Big jewel spiders nothing to worry about, says city entomologist
Published Wednesday, August 29, 2012 4:05PM MDT
Last Updated Wednesday, August 29, 2012 6:39PM MDT
It’s one of the biggest spider species in the province and more and more Albertans may be noticing them around the home recently.
The jewel or cat face spider has been more visible in recent weeks but an entomologist says there’s nothing to worry about.
“(They’re) absolutely harmless,” said Peter Daly, a field entomologist with the city.
“They’re just about the biggest spider you’re likely to find around here, so it’s understandable to me how people could be afraid of them.”
Thuraya Marshall spotted the spider outside her front door over the last few days.
“I saw a giant web right by the corner of our front door and then there was a giant spider in it one day,” Marshall said.
“We couldn’t come out of the garage unless we ducked under this web. It wasn’t fun.”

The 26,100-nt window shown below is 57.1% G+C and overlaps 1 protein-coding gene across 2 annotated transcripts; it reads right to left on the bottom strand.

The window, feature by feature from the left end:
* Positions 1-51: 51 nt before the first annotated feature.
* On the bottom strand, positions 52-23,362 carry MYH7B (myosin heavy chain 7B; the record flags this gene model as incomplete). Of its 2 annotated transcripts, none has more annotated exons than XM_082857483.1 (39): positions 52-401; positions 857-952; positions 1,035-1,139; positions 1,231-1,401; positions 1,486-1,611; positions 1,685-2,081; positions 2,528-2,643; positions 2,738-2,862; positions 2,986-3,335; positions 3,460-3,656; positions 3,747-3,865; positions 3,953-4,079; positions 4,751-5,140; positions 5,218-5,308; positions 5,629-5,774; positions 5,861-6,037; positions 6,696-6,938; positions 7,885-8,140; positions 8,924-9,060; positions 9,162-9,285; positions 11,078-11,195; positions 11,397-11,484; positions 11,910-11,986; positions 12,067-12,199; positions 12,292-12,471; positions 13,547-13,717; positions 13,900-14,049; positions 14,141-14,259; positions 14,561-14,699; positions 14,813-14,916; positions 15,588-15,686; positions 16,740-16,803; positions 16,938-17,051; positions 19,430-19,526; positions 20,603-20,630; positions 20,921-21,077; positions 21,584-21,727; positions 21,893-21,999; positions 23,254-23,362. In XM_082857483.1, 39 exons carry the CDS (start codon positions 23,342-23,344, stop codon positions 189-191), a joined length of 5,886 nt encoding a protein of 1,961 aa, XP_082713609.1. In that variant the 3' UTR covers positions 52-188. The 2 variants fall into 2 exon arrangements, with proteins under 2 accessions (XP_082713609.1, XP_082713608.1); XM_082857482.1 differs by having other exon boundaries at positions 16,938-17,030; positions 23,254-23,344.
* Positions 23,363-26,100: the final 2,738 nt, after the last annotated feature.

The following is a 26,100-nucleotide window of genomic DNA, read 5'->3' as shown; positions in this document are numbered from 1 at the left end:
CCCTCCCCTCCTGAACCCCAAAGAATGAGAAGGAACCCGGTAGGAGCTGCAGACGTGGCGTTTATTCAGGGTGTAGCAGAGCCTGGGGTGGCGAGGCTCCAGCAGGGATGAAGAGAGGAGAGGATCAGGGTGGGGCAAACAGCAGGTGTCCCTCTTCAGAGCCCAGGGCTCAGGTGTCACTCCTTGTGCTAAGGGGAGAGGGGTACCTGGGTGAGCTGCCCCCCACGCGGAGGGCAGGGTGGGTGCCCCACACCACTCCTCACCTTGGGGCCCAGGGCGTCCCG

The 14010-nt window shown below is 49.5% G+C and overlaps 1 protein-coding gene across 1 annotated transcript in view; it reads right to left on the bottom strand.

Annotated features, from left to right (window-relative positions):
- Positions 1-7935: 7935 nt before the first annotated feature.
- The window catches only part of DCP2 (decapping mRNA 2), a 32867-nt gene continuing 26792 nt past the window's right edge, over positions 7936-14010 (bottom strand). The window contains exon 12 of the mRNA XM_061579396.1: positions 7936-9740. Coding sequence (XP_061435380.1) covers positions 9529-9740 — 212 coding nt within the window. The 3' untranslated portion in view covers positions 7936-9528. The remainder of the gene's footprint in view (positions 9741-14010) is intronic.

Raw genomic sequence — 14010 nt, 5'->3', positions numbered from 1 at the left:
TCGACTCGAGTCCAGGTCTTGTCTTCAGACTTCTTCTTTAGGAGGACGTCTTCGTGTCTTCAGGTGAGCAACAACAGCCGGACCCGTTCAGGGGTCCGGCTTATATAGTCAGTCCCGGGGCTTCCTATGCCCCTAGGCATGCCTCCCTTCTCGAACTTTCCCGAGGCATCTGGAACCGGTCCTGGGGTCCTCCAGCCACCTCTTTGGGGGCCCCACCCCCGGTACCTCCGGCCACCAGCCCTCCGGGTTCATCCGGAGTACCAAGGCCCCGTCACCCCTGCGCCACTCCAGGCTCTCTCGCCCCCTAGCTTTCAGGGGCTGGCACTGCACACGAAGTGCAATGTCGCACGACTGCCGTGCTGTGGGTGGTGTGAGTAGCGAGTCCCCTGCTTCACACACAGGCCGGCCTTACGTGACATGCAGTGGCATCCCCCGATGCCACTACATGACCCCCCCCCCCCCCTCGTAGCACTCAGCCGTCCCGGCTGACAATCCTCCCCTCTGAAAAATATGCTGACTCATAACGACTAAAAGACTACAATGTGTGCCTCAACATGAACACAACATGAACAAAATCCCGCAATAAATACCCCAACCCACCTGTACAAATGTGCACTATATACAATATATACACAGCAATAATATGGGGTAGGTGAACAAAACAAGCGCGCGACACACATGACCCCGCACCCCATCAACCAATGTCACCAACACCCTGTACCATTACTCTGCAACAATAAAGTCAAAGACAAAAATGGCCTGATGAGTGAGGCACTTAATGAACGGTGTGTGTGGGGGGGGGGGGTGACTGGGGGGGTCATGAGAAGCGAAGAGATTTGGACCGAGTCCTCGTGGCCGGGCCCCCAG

Marshall says many Edmontonians she’s spoken with have noticed the spiders as well.
“Everyone I’ve talked to pretty much… have said they’ve got at least one or two in their yard,” Marshall said.
The orb-weaving spiders typically come out at night but don’t like to be indoors and while there may appear to be more jewel spiders hanging around this year, Daly says the numbers aren’t unusual.
“They’re certainly not new,” he said.
“I wouldn’t say there’s any kind of drastic increase over previous years.”
He notes that there may be more spiders this year due to higher mosquito numbers, but it's not something the city tracks.
Daly says the spiders, which are native to Edmonton, helps keep insect numbers down around the home.
Marshall agrees, saying she’s noticed a decline in mosquitos where she lives.
“Before we had the web our door would be covered in mosquitos when we’d come home,” she said.
“Now maybe there’s one or two and the rest of them are sitting in the web being eaten.”
According to the Royal Alberta Museum website, the spider is one of 25 species of orb-weaving spiders found throughout southern and central Alberta, and as far north as Grande Prairie.
The spiders are around throughout most of the spring and summer, and into fall, but most people don’t notice them until late July at the earliest, and more often in August or September.
Daly says once the region begins to receive frost, the spiders should disappear.
With files from Veronica Jubinville